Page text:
Originally Published: December 18, 2002 6:10 p.m.
"We are not going to get any relief there," Waddle said. "In fact, it has actually increased a little."
Health insurance is another major expense for the district and, based on past experience, the district has projected that health insurance premiums will increase by 25 percent, which approximates $450,000.
Waddle said there has been some indication that the cost of the current plan may not increase as much as the district has projected. HUSD has been working with other government agencies and school districts in the area to try to shift them into the same health insurance trust in order to keep such costs down.
By establishing an early retirement incentive program for those employees who have had at least 10 years of consecutive service with HUSD, the district hopes to save about $50,000.
"We have about 75 employees who are eligible for this (program)," Short said, adding that about 15 staff members expressed interest in it.
Waddle said the district would have the option on how to replace employees in that category. Based on the HUSD teachers' salary schedule, the district pays more money to those teachers who have more experience and more education.
"On average, we'll try to bring in a teacher with one to three years of experience," he said.
In addition, the district has already reduced its copy management contract costs by $24,000, Waddle said, and district will bid in July to try to cut those costs further.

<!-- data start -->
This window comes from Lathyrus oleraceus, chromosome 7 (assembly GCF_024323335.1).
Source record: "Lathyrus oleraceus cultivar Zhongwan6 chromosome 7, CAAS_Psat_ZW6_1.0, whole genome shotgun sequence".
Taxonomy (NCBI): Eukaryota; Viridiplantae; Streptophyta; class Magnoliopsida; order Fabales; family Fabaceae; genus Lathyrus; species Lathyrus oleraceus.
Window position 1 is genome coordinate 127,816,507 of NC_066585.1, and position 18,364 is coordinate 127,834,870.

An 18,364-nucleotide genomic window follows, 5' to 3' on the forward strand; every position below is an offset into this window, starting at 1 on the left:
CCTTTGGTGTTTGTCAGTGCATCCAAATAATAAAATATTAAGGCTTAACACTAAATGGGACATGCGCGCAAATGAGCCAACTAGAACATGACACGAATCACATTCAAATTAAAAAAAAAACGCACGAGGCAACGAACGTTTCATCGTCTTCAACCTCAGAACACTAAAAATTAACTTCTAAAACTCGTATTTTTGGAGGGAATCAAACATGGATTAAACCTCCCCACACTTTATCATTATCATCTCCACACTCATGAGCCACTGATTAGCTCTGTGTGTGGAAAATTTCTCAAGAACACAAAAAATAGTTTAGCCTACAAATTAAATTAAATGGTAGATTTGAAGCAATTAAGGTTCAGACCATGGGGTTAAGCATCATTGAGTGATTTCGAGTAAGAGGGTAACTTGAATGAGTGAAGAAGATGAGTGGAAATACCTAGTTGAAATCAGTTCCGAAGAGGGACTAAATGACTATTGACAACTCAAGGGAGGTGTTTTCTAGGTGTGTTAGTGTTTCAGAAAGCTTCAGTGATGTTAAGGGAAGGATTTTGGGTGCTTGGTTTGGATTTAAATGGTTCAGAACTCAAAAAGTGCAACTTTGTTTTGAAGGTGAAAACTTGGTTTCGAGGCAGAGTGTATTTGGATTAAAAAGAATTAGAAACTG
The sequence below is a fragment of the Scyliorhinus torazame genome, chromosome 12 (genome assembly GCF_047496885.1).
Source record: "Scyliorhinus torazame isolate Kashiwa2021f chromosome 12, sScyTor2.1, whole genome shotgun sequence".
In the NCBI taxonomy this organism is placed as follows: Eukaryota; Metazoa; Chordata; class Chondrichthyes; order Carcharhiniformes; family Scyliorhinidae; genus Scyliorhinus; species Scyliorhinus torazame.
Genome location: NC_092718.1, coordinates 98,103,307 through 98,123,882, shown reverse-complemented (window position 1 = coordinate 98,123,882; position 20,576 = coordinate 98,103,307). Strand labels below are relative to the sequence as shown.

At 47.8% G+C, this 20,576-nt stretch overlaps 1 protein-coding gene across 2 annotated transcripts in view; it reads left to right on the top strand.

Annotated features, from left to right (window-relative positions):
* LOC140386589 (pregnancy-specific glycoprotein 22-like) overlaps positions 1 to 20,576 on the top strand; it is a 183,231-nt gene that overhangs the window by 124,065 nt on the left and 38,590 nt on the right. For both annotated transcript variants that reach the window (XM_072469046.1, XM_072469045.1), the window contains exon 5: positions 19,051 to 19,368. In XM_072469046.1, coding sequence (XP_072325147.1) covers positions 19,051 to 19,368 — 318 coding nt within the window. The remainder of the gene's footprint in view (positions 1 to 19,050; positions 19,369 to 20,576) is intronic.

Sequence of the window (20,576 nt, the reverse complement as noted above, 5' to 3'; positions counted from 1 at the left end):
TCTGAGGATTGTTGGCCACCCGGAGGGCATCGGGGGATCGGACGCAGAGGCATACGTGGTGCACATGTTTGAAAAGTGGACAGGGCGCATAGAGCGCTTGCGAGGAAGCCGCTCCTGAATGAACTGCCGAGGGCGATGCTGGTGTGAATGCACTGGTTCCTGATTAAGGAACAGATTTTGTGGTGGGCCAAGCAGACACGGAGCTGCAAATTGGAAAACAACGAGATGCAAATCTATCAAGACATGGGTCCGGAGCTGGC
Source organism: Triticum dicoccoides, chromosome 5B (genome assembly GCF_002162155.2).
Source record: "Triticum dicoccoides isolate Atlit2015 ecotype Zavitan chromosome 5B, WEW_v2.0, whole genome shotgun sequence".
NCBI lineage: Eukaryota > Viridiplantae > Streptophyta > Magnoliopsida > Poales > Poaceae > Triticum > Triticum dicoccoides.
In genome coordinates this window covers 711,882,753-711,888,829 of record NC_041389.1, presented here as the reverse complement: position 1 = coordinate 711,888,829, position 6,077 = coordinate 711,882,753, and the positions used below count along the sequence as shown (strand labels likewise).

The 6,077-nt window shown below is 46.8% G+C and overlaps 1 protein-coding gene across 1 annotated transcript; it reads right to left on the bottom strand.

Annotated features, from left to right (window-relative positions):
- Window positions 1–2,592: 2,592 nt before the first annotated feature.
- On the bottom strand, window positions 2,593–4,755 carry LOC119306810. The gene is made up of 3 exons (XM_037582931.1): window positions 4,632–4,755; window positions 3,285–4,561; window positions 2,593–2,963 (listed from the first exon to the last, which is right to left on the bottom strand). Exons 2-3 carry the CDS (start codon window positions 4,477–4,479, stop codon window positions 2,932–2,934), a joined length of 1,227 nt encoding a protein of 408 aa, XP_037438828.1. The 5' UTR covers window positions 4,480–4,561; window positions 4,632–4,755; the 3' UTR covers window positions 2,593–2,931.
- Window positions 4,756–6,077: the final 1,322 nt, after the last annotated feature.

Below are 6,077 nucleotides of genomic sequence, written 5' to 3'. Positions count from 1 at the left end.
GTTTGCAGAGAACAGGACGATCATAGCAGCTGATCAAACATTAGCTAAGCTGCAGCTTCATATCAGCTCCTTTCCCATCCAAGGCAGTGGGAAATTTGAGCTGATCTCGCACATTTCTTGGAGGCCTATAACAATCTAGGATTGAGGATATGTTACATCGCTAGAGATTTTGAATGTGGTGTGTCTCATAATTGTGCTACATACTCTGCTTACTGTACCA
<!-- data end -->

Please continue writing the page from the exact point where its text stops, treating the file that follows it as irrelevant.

"(We'll do) either that or I'll not replace them (copy machines) and make do with what we've got," he said. "That is a good way to cut half of that cost."
The district estimates that it stands to save at least $94,000 in workers' compensation insurance expenses next year.
Waddle said most of these projections are holding pretty constant.
"The big unknown is the early retirement program as well as health insurance," he said.
The district is also seeking ways to bring more money into its capital fund. A sale of the old district office in Dewey would bring more than $200,000 to the district, Short said.
"Our goal is to sell it before the end of the fiscal year," Waddle added.
The district also owns 75 acre-feet of water rights in the Dewey area. The Town of Prescott Valley has expressed an interest in purchasing those water rights for $112,000. In addition, the district plans to sell 20 acres of its land back to the Viewpoint developer, who allocated that property for a possible school site.
"They'll get the property back and we'll get the money from the cost of the property," Waddle said.
Short said it is hard to say when HUSD will resolve all of its financial difficulties.
"I always define the recovery period by how long it took to get this way," he said, adding that this recovery plan is a start.
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